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  • Santa Cruz Sheriff's Office

    Hello Everyone, I have an oral board in two days and thought I would see if anyone here has gone through their interview. I hear it is very different from other selection interviews.

    Anyone know anything about it?


  • #2
    Hope This Helps

    It is somewhat true that every agency has a slightly different take on the Oral Board interview, but I have been to about 10 so far and I can tell you from experience that they do have certain similarities.

    *They will usually either ask you a few questions about your qualifications, or, they will simply ask you to tell them why you want to join their agency.

    *They will ask you what you have done to prepare for a career in law enforcement, or what life experiences you have had that have helped prepare you.

    *They will ask you a few "scenario" questions. Such as: You are on Night Shift, and driving your patrol car near a 4-way Stop, when you observe a car drive right through the intersection. You make a proper traffic stop and when you safely make your way to the driver's side window realize that the person driving is obviously intoxicated. As you ask for ID, insurance and registration, the person states that they are a city councilmember and a close friend of the Chief. What do you do?

    *You will usually be given a chance to make a final statement. NEVER forget to include a THANK YOU to whomever is on the panel for their time.

    Now, I would think that Santa Cruz Sheriff, since it is a decent-sized agency will follow most of this formula. Remember to sit upright and keep your hands in you lap. I know this sounds like your mom nagging, but it does make a difference from their perspective.
    Take your time in answering any questions. Don't feel that you have to BLURT out an answer.
    Most importantly, BE HONEST, if they ask you something and you do NOT have a frame of reference to draw from in responding, well tell them so. Lets say they ask you something like: In your own words, what does Community Policing mean to you? If you have an idea, go for it! If not, be honest and they will move on. It is really a test of how well you perform under pressure, no matter what anyone says, it really is. They aren't looking for a Barrack Obama-like symposium on crime-fighting in America, but they don't want you to come across like Forrest Gump either.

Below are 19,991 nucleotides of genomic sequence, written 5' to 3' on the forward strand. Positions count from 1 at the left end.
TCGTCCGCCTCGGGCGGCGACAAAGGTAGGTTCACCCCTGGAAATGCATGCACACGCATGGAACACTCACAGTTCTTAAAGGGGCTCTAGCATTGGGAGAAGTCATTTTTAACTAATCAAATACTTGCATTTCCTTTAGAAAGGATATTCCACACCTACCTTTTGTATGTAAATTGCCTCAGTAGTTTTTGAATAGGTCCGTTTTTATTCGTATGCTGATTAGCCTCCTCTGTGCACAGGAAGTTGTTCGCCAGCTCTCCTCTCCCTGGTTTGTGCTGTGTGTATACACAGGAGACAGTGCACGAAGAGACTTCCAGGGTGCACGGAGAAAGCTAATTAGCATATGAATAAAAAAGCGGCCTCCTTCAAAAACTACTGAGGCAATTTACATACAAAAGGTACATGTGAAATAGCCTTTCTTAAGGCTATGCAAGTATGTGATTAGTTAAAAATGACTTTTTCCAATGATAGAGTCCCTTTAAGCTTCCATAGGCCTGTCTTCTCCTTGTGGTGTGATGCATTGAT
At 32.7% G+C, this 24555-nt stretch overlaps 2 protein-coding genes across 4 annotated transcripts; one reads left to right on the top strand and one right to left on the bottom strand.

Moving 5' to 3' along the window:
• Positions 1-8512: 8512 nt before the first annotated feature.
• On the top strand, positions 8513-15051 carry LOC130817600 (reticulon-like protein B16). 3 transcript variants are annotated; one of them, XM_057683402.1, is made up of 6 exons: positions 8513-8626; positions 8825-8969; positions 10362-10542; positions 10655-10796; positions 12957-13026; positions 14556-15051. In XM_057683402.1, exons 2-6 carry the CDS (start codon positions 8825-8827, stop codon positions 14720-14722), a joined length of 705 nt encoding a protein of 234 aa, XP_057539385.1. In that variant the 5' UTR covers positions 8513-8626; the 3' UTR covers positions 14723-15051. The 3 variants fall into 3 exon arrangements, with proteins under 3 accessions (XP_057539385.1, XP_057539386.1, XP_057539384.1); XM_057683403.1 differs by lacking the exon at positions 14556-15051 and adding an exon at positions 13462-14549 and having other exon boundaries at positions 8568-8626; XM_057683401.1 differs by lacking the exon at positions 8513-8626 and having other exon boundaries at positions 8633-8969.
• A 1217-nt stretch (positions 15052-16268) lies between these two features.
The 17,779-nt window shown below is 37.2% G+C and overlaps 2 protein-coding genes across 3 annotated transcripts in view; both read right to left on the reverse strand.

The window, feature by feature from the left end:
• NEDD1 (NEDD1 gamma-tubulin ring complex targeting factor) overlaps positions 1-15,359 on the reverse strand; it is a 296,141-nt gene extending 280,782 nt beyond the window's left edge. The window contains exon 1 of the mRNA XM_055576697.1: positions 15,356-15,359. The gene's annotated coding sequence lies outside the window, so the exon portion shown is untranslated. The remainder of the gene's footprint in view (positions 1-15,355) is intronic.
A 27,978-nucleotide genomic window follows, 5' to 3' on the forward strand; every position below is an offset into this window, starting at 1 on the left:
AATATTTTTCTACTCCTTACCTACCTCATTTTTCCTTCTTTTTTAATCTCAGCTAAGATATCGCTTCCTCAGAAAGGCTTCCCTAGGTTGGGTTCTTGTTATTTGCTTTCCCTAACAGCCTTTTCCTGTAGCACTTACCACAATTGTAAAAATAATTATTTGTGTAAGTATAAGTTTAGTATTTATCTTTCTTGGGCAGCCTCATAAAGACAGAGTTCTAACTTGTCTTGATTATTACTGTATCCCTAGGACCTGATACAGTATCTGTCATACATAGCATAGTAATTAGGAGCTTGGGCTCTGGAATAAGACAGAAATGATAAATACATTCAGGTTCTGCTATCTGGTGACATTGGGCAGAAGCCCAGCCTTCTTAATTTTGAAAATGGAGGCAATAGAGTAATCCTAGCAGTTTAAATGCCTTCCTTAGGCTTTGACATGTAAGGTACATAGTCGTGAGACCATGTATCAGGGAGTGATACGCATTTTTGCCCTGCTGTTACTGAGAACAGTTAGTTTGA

*Some people say to know some of the important statistics regarding the agency, the area served, and/or the community at large. What types of crimes are most prevalent? Which gangs are causing the most issues? What areas are known as "high crime" areas? But others say don't worry about that. I say, if you live within 10 minutes of the agency, you should know this stuff already. If you live more than 20 miles away, claim "regional ignorance", but state that you will learn more.

    *Go on as many Ride Alongs as you possibly can fit in between now and whenever your interview happens. You will learn valuable information that no web site, newspaper, or annual report will put out. The officers or deputies with whom you ride will impart so much information that you will begin to feel like you know everyone by the time you sit in front of the panel. Also, you will have a better idea as to whether you really want to work there.

    Well, I don't know if all this helps, or if I just can't shut up. Take care and best of luck!!


    • #3
      thanks! I had my interview last week and it was very short. About 10-15 minutes. They asked about 10 questions but never asked why I wanted to be a cop. they asked my greatest straights and weaknesses and a few other questions. It wasn't hard or intimidating at all. Thanks for the advice.


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